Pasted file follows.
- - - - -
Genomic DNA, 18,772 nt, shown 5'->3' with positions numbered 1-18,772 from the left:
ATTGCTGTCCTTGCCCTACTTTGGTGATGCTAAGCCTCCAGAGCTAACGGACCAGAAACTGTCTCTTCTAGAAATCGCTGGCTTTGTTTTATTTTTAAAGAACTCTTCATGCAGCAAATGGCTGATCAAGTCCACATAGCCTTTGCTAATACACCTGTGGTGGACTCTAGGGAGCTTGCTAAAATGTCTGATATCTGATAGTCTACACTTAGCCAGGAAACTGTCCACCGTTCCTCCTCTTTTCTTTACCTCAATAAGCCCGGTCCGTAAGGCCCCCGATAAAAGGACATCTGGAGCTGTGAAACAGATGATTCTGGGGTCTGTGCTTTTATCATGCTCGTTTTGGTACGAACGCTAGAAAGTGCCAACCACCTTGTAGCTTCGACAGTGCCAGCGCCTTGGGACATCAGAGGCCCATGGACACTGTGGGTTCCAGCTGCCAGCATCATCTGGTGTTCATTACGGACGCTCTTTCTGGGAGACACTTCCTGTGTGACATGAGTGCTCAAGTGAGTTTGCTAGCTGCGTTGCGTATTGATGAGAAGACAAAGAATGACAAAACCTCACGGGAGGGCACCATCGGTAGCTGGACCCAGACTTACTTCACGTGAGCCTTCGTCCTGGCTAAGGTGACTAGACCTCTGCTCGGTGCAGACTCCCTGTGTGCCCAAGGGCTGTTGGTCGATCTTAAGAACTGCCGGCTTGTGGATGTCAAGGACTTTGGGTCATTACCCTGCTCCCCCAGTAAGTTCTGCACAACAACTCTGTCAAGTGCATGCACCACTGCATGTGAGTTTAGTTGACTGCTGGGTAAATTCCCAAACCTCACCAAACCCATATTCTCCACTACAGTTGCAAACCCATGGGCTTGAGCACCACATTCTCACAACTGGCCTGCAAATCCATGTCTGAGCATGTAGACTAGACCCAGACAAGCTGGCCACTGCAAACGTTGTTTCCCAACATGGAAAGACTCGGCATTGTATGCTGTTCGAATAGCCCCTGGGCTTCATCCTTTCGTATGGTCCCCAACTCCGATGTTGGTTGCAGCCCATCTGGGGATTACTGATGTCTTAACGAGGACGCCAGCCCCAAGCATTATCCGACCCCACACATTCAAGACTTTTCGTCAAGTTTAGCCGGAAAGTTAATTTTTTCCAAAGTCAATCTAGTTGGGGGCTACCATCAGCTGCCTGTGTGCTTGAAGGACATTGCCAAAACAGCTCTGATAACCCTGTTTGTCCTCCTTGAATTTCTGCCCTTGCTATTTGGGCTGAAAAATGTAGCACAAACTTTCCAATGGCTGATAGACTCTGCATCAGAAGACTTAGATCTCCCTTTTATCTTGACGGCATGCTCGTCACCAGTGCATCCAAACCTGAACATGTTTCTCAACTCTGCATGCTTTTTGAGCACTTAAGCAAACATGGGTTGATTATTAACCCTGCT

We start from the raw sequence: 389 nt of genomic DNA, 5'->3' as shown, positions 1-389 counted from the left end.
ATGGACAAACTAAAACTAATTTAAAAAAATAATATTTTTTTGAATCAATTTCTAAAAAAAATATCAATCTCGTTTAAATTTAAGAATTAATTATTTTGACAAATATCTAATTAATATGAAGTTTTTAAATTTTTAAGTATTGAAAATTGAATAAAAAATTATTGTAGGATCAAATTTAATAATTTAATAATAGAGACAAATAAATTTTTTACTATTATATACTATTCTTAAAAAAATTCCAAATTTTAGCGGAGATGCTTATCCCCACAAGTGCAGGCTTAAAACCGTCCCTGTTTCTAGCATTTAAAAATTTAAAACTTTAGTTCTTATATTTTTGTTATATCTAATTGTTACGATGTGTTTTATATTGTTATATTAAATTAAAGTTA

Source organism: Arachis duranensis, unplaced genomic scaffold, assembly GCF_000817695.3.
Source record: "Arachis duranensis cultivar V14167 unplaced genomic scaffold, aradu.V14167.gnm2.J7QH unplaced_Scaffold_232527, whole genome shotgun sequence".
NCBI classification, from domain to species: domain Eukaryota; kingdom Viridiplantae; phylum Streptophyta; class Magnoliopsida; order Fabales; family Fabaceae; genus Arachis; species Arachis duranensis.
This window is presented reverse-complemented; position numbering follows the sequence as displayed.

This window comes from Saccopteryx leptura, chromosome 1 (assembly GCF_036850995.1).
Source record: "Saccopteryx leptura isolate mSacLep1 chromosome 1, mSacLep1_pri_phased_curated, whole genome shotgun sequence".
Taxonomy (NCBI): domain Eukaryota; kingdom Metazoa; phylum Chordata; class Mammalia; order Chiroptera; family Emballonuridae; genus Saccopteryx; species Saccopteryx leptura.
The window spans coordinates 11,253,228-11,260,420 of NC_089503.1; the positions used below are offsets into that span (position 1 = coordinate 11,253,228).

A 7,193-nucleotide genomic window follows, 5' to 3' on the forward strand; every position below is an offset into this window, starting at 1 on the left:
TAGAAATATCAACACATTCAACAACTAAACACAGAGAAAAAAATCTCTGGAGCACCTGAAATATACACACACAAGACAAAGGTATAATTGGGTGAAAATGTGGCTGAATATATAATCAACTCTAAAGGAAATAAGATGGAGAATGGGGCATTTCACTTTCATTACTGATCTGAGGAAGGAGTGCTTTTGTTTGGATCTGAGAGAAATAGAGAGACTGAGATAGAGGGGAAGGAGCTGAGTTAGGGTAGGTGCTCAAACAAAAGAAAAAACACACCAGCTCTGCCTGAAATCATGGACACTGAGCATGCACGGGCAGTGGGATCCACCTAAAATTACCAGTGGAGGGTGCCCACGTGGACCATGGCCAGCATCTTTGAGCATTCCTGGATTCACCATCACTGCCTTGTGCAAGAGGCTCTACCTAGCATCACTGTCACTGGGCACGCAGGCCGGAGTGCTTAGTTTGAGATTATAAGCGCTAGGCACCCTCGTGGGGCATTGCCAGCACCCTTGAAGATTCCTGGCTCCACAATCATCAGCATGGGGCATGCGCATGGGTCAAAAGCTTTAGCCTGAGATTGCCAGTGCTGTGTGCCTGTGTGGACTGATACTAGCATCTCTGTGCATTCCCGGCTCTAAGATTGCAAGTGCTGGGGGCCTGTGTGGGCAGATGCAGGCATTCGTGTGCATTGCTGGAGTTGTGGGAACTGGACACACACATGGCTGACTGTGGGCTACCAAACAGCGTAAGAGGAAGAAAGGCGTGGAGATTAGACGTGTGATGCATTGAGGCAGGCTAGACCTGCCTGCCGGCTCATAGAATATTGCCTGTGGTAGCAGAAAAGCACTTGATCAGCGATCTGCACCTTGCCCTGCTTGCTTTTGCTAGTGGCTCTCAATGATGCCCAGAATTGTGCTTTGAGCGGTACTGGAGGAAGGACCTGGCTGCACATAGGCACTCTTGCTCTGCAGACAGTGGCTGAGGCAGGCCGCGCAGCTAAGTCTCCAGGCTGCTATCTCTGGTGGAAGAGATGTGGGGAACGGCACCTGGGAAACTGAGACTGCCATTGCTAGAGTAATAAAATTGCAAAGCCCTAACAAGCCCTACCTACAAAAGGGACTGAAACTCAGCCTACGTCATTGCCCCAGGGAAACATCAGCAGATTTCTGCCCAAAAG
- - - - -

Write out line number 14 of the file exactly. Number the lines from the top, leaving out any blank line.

TAGAAATATCAACACATTCAACAACTAAACACAGAGAAAAAAATCTCTGGAGCACCTGAAATATACACACACAAGACAAAGGTATAATTGGGTGAAAATGTGGCTGAATATATAATCAACTCTAAAGGAAATAAGATGGAGAATGGGGCATTTCACTTTCATTACTGATCTGAGGAAGGAGTGCTTTTGTTTGGATCTGAGAGAAATAGAGAGACTGAGATAGAGGGGAAGGAGCTGAGTTAGGGTAGGTGCTCAAACAAAAGAAAAAACACACCAGCTCTGCCTGAAATCATGGACACTGAGCATGCACGGGCAGTGGGATCCACCTAAAATTACCAGTGGAGGGTGCCCACGTGGACCATGGCCAGCATCTTTGAGCATTCCTGGATTCACCATCACTGCCTTGTGCAAGAGGCTCTACCTAGCATCACTGTCACTGGGCACGCAGGCCGGAGTGCTTAGTTTGAGATTATAAGCGCTAGGCACCCTCGTGGGGCATTGCCAGCACCCTTGAAGATTCCTGGCTCCACAATCATCAGCATGGGGCATGCGCATGGGTCAAAAGCTTTAGCCTGAGATTGCCAGTGCTGTGTGCCTGTGTGGACTGATACTAGCATCTCTGTGCATTCCCGGCTCTAAGATTGCAAGTGCTGGGGGCCTGTGTGGGCAGATGCAGGCATTCGTGTGCATTGCTGGAGTTGTGGGAACTGGACACACACATGGCTGACTGTGGGCTACCAAACAGCGTAAGAGGAAGAAAGGCGTGGAGATTAGACGTGTGATGCATTGAGGCAGGCTAGACCTGCCTGCCGGCTCATAGAATATTGCCTGTGGTAGCAGAAAAGCACTTGATCAGCGATCTGCACCTTGCCCTGCTTGCTTTTGCTAGTGGCTCTCAATGATGCCCAGAATTGTGCTTTGAGCGGTACTGGAGGAAGGACCTGGCTGCACATAGGCACTCTTGCTCTGCAGACAGTGGCTGAGGCAGGCCGCGCAGCTAAGTCTCCAGGCTGCTATCTCTGGTGGAAGAGATGTGGGGAACGGCACCTGGGAAACTGAGACTGCCATTGCTAGAGTAATAAAATTGCAAAGCCCTAACAAGCCCTACCTACAAAAGGGACTGAAACTCAGCCTACGTCATTGCCCCAGGGAAACATCAGCAGATTTCTGCCCAAAAG